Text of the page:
چهارشنبه هفتم اکتبر سال 1942دوره: آن فرانک: خاطرات یک دختر جوان / درس 14
چهارشنبه هفتم اکتبر سال 1942
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متن انگلیسی درس
WEDNESDAY, OCTOBER 7, 1942
I imagine that. . .
I’ve gone to Switzerland. Daddy and I sleep in one room, while the boys’. study is turned into a sitting room, where I can receive visitors. As a surprise, they’ve bought new furniture for me, including a tea table, a desk, armchairs and a divan. Everything’s simply wonderful. After a few days Daddy gives me 150 guilders-converted into Swiss money, of course, but I’ll call them guilders-and tells me to buy everything I think I’ll need, all for myself. (Later on, I get a guilder a week, which I can also use to buy whatever I want.) I set off with Bernd and buy: 3 cotton undershirts @ 0.50 = 1.50
3 cotton underpants @ 0.50 = 1.50
3 wool undershirts @ O. 75 = 2.25
3 wool underpants @ O. 75 = 2.25
2 petticoats @ 0.50 = 1.00
2 bras (smallest size) @ 0.50 = 1.00
5 pajamas @ 1.00 = 5.00
1 summer robe @ 2.50 = 2.50
1 winter robe @ 3.00 = 3.00
2 bed jackets @ O. 75 = 1.50
Anne’s cousins Bernhard (Bernd) and Stephan Elias.
1 small pillow @ 1.00 = 1.00
1 pair of lightweight slippers @ 1.00 = 1.00
1 pair of warm slippers @ 1.50 = 1.50
1 pair of summer shoes (school) @ 1.50 = 1.50
1 pair of summer shoes (dressy) @ 2.00 = 2.00
1 pair of winter shoes (school) @ 2.50 = 2.50
1 pair of winter shoes (dressy) @ 3.00 = 3.00
2 aprons @ 0.50 = 1.00
25 handkerchiefs @ 0.05 = 1.00
4 pairs of silk stockings @ 0.75 = 3.00
4 pairs of kneesocks @ 0.50 = 2.00
4 pairs of socks @ 0.25 = 1.00
2 pairs of thick stockings @ 1.00 = 2.00
3 skeins of white yarn (underwear, cap) = 1.50
3 skeins of blue yarn (sweater, skirt) = 1.50
3 skeins of variegated yarn (cap, scarf) = 1.50
Scarves, belts, collars, buttons = 1.25
Plus 2 school dresses (summer), 2 school dresses (winter), 2 good dresses (sumr.ner), 2 good dresses (winter), 1 summer skirt, 1 good winter skirt, 1 school winter skirt, 1 raincoat, 1 summer coat, 1 winter coat, 2 hats, 2 caps. For a total of 10g.00 guilders.
2 purses, 1 ice-skating outfit, 1 pair of skates, 1 case (containing powder, skin cream, foundation cream, cleansing cream, suntan lotion, cotton, first-aid kit, rouge, lipstick, eyebrow pencil, bath salts, bath powder, eau de cologne, soap, powder puff).
Plus 4 sweaters @ 1.50,4 blouses @ 1.00, miscellaneous items @ 10.00 and books, presents @ 4.50.
OCTOBER 9, 1942
Today I have nothing but dismal and depressing news to report. Our many Jewish friends and acquaintances are being taken away in droves. The Gestapo is treating them very roughly and transporting them in cattle cars to Westerbork, the big camp in Drenthe to which they’re sending all the Jews. Miep told us about someone who’d managed to escape from there. It must be terrible in Westerbork. The people get almost nothing to eat, much less to drink, as water is available only one hour a day, and there’s only one toilet and sink for several thousand people. Men and women sleep in the same room, and women and children often have their heads shaved. Escape is almost impossible; many people look Jewish, and they’re branded by their shorn heads.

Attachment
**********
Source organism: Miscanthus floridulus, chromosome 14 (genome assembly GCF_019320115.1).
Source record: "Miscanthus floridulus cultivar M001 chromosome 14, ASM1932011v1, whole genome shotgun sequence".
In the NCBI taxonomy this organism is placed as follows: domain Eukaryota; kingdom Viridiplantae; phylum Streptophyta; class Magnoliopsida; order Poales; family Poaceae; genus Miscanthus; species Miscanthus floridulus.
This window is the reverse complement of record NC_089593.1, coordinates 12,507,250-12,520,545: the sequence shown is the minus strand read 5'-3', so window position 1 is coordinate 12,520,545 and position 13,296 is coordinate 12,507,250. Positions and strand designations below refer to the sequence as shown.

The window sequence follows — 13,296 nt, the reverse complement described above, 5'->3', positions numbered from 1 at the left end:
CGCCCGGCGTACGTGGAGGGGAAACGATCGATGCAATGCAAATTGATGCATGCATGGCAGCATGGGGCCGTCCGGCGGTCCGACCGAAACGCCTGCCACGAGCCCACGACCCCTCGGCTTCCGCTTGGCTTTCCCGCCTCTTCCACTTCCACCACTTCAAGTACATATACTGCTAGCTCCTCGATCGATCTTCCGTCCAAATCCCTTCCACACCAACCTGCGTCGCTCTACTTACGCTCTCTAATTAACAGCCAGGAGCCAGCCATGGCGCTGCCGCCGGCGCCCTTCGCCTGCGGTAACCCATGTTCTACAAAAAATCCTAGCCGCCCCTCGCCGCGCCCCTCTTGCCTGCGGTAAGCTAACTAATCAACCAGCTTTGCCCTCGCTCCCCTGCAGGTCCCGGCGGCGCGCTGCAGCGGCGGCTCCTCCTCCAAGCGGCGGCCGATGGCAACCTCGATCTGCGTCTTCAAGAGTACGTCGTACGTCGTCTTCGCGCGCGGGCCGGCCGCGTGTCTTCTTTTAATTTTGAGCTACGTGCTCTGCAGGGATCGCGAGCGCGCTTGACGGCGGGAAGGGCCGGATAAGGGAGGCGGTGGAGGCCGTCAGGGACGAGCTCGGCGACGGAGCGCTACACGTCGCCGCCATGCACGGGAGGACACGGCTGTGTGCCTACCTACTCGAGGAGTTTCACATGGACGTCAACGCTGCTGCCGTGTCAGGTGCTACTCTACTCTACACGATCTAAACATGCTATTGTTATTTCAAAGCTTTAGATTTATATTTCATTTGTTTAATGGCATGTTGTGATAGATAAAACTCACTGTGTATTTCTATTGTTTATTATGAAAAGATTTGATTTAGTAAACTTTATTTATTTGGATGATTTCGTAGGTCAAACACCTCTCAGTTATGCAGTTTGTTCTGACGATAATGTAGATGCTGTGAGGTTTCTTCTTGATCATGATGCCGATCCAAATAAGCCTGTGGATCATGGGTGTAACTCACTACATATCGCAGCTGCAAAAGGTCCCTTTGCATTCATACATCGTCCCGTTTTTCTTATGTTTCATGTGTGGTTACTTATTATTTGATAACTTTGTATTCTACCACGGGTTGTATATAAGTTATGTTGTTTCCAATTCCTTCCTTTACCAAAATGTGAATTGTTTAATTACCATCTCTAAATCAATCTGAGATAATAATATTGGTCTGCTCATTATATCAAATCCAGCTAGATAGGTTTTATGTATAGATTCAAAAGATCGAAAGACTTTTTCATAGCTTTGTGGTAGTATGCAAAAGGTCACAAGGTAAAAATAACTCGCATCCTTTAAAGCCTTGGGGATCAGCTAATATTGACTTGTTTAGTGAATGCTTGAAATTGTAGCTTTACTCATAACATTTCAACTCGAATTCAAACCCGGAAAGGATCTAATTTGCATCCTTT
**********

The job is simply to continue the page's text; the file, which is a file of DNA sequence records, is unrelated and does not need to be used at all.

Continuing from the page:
If it’s that bad in Holland, what must it be like in those faraway and uncivilized places where the Germans are sending them? We assume that most of them are being murdered. The English radio says they’re being gassed. Perhaps that’s the quickest way to die.
I feel terrible. Miep’s accounts of these horrors are so heartrending, and Miep is also very distraught. The other day, for instance, the Gestapo deposited an elderly, crippled Jewish woman on Miep’s doorstep while they set off to find a car. The old woman was terrified of the glaring searchlights and the guns firing at the English planes overhead. Yet Miep didn’t dare let her in. Nobody would. The Germans are generous enough when it comes to punishment. Bep is also very subdued. Her boyfriend is being sent to Germany. Every time the planes fly over, she’s afraid they’re going to drop their entire bomb load on Bertus’s head. Jokes like “Oh, don’t worry, they can’t all fall on him” or “One bomb is all it takes” are hardly appropriate in this situation. Bertus is not the only one being forced to work in Germany. Trainloads of young men depart daily. Some of them try to sneak off the train when it stops at a small station, but only a few manage to escape unnoticed and find a place to hide. But that’s not the end of my lamentations. Have you ever heard the term “hostages”? That’s the latest punishment for saboteurs. It’s the most horrible thing you can imagine. Leading citizens-innocent people-are taken prisoner to await their execution. If the Gestapo can’t find the saboteur, they simply grab five hostages and line them up against the wall. You read the announcements of their death in the paper, where they’re referred to as “fatal accidents.’ Fine specimens of humanity, those Germans, and to think I’m actually one of them! No, that’s not true, Hitler took away our nationality long ago. And besides, there are no greater enemies on earth than the Germans and the Jews. Yours, Anne
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